Loux said that counseling and nurturing those at the prison and working at Onesquethaw allow him to find lay people to work in prisons as Christian volunteers.

"A significant portion of the New Testament was written from jail," Loux said.

He said that the Onsequethaw church nurtures within a loving environment.

"They have that spiritual gift," he said. Loux said that, often, scandal is hushed up.

At Onesquethaw, troubles are not hidden away, he said. "Where there is scandal, that is where ministry needs to be. That impresses me. I don’t find that in many churches."

Onesquethaw hired Loux as a part-time minister; he works mostly on Sundays and Mondays.

"They are a very benevolent congregation. They are a great supporter of Camp Fowler," he said. Loux said that if Onesquethaw were to hire a full-time minister, the congregation would need to divert funds that it uses for benevolent giving to pay for a larger salary. "I think they’re correct," Loux said.

"Onesquethaw Church stays in contact with its various missions," he said. Before each service begins, announcements are made, and letters and updates on missions are read then. "That sets the stage for a global context for worship, recognizing that we’re not just one church in the middle of nowhere, but that we’re part of the holy Catholic Church," said Loux.

Worldwide faith

Loux’s own studies and work have been catholic, or worldwide, as he studied first at New Brunswick Seminary and then in Holland, where he received his doctorate in 1985. He studied and preached there for two years. He and his wife, Marjorie, occasionally go back.

"I’m still a licensed preacher in the Netherlands," Loux said. "My wife and I plan to go back, again. I will do some preaching in Dutch." While in the Netherlands, Loux maintained his busy schedule, preaching in Dordrecht on Sunday morning, then driving more than three hours to Terneuzen for an evening service.

"My ministry has always involved traveling," he said. "That’s my prayer time as well, so it’s not wasted time."

Driving in the United States today causes some of his prayer time to "revert to prayer for safety and for self," Loux said, but he notices his fellow drivers. Some are happy, some distraught, and he prays for them, too.

Loux is an intelligent man who keeps many fires burning. He directs and performs with the Adirondack Baroque Consort, a not-for-profit educational organization founded in Glens Falls in 1962, he said. The consort is the oldest early-music performing group in the United States, he said, and it was the first performing group at the fledgling WMHT public television station in Schenectady.

"We do concerts about three times a year," Loux said. Last weekend, the consort performed at Earl Chapel at Oakwood Cemetery in Troy at a Renaissance fair.

"That’s an excellent venue for music. The interior is all marble. The sound comes alive in there. Our mission statement is to make early music come alive," he said.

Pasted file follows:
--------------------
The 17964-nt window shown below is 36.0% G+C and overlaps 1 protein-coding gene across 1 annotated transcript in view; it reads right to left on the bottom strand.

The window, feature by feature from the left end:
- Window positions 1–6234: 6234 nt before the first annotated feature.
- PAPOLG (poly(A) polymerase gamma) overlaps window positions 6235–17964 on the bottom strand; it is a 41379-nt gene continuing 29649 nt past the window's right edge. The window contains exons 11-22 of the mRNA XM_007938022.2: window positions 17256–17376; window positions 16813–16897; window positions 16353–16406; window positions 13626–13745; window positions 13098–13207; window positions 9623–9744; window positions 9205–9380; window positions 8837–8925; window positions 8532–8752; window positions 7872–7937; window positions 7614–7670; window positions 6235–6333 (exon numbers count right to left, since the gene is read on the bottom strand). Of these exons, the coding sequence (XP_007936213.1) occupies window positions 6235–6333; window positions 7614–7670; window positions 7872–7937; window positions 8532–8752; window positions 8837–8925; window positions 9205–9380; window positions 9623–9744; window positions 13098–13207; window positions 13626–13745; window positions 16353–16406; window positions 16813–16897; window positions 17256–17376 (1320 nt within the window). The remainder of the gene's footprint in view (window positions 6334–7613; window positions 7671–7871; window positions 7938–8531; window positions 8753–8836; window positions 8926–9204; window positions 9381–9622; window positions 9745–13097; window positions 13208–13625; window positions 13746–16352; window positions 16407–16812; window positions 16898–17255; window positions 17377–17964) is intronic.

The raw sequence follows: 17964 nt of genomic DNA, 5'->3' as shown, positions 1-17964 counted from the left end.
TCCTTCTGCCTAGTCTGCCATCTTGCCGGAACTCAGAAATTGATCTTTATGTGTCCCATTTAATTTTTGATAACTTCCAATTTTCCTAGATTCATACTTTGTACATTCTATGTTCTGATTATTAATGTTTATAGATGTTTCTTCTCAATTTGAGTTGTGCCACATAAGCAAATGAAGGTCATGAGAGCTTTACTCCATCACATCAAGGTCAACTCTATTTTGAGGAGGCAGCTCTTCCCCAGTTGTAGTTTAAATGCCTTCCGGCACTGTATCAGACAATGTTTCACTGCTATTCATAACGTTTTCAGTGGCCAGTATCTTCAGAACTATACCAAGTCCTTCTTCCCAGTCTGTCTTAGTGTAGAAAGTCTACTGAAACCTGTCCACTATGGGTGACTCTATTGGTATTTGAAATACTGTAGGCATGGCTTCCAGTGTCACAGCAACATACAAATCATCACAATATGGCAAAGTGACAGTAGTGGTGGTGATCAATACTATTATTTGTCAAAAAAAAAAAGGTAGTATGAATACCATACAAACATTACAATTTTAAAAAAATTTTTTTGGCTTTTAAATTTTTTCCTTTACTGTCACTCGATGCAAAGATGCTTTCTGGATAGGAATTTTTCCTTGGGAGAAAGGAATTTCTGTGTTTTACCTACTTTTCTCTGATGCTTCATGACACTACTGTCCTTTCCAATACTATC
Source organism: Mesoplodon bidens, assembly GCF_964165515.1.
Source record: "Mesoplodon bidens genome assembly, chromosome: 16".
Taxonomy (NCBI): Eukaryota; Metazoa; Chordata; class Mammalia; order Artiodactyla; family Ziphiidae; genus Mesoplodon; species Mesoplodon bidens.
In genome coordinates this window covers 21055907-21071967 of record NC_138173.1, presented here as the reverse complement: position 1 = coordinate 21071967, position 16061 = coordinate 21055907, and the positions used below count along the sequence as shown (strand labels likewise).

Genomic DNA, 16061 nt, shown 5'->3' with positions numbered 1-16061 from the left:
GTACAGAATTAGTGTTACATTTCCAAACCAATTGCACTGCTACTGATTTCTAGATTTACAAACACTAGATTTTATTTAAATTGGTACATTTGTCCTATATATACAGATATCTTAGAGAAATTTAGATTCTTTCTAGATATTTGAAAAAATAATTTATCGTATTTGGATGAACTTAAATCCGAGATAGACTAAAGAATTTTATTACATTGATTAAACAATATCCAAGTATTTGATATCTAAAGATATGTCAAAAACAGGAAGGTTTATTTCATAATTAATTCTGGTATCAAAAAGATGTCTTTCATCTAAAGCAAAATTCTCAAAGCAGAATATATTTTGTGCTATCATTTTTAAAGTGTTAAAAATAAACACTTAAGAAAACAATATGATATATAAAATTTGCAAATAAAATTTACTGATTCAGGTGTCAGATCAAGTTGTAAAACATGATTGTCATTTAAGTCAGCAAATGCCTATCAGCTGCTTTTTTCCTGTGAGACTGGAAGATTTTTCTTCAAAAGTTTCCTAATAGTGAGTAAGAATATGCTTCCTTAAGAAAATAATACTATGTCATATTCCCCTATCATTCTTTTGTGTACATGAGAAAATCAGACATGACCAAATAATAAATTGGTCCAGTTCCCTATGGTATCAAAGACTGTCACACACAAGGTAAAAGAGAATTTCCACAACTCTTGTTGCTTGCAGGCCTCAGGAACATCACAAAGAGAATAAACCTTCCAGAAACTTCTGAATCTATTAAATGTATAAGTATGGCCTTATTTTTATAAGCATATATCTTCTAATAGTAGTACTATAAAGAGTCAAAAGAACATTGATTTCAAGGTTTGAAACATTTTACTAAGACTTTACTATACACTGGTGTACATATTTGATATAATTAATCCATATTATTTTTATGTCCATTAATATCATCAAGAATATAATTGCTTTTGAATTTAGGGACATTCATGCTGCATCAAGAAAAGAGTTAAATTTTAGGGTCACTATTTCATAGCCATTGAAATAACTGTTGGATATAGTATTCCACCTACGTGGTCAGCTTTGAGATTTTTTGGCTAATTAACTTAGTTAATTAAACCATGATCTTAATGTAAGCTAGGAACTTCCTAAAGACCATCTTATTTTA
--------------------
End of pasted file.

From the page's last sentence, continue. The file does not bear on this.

The Adirondack Baroque Consort does historical performances that are researched and performed, sometimes in costume, Loux said.

Loux is also an editor for Dove House Editions in Ottawa, Canada.

"I am a musicologist and a linguist. I edit the baroque chamber music series, the Italian Renaissance consort series, and the viola de gamba series," he said.

He and Marjorie also publish music under the name Loux Music Company, which provides sheet music for early instruments like recorders, violas de gamba, crumhorns, and early percussion and string instruments.

"It’s a very specialized market," he said. "That’s my down-time therapy, you see."

Marjorie is busy, herself. She is the clerk for the town of New Baltimore planning board and zoning board of appeals, and she is deputy town clerk. Their son, Joseph Loux, III, lives and works in France full-time.

New programs

Loux hopes to begin new programs with his Onesquethaw congregation while continuing the current missions. He hopes to get a website set up for the church.

"You find that church shoppers are now looking online," Loux said.

The church is working with others in the Hilltowns to reach out to youth and seniors. For the youth, the churches want to bring in Christian music groups and find other ways to engage them and meet their needs, he said. For the seniors, Loux said, midday programs centered around lunch and some form of entertainment are being discussed.

"I find this is something that we, as a church, need to discern and prayerfully chart our course," he said. "There are a lot of lonely people, a lot of lonely seniors."

The Onesquethaw Reformed Church is the parent of the Clarksville Community Church, Loux said. The Onesquethaw building, itself, inspires Loux.

"It’s a stone church," he said. The church was constructed from stones that were mined for the Erie Canal locks, but that were too small or were otherwise unacceptable to be used.

"The building is a metaphor for what God does with people who are broken and unacceptable because of sin," he said. "[God] shapes them and builds them into a spiritual structure through Jesus Christ."

Onsequethaw offers nursery care during the 9:30 Sunday service to give parents "some time and some peace," Loux said. Sunday School is after service, and it follows the public school calendar, resuming this fall. This Sunday, the senior high youth group will meet to make final arrangements for a mission trip in the South, he said.

Loux was embarrassed to be interviewed.

"It’s not about me. It’s about the Lord," he said. Asked what he would tell the community, Loux said, "They’re invited to come share our acceptance, our joy, and love."